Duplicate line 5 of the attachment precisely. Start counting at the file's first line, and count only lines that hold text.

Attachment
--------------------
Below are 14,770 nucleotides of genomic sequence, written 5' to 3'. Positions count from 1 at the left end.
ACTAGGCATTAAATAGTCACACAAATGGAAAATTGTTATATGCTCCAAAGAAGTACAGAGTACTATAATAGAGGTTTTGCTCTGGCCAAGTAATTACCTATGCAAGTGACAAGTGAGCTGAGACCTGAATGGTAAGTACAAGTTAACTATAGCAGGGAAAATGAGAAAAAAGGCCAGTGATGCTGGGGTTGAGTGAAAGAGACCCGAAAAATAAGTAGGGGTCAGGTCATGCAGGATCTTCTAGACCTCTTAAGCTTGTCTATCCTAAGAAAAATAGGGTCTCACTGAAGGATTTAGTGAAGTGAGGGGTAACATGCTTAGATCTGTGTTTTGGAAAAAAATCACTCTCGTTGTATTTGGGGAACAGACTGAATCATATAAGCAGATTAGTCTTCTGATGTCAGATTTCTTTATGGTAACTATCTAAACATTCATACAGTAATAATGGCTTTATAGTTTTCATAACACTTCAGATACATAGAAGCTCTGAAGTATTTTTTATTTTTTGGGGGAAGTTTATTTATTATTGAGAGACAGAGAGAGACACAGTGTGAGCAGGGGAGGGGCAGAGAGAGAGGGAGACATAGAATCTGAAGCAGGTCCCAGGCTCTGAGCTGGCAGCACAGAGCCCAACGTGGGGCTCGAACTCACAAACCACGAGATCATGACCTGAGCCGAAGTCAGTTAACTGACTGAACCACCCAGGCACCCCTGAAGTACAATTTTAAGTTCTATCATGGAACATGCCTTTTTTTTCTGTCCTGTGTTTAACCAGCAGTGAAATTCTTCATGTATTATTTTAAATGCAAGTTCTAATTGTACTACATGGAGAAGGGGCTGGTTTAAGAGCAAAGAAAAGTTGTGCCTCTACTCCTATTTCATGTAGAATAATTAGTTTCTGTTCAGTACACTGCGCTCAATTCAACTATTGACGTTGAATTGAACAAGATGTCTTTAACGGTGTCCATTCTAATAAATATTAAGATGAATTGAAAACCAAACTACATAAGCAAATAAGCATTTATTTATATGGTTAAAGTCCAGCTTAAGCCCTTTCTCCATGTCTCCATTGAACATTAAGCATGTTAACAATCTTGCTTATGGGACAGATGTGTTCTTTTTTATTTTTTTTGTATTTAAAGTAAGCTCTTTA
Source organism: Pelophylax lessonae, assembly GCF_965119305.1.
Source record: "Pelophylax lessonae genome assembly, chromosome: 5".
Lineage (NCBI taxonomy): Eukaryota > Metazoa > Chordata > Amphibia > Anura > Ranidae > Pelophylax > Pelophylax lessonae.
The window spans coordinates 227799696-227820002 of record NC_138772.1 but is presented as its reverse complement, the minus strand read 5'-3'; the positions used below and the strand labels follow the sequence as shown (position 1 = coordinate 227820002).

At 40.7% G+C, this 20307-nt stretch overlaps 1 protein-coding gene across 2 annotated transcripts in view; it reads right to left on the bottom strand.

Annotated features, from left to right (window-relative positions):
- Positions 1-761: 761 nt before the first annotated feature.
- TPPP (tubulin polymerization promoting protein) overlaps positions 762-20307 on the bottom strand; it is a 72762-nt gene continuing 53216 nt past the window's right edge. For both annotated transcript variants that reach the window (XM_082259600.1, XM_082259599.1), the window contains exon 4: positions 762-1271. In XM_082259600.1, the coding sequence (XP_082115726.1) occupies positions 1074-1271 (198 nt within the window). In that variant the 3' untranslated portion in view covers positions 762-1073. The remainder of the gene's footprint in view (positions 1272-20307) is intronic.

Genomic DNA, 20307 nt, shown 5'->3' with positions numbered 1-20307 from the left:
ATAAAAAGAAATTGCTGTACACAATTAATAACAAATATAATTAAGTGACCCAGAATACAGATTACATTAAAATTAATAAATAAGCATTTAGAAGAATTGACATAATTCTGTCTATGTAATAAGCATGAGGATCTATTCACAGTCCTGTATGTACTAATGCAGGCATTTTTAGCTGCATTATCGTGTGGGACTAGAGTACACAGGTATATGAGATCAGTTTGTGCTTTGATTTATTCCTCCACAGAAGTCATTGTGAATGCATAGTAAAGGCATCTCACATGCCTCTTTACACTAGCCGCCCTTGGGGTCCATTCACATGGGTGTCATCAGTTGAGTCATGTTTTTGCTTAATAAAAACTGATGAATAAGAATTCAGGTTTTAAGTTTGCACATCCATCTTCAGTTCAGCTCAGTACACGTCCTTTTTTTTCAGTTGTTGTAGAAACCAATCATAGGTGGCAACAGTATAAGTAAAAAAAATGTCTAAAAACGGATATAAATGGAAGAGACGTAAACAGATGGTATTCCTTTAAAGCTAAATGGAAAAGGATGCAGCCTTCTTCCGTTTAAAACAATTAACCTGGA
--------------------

Lineage (NCBI taxonomy): Eukaryota > Metazoa > Chordata > Amphibia > Anura > Ranidae > Pelophylax > Pelophylax lessonae.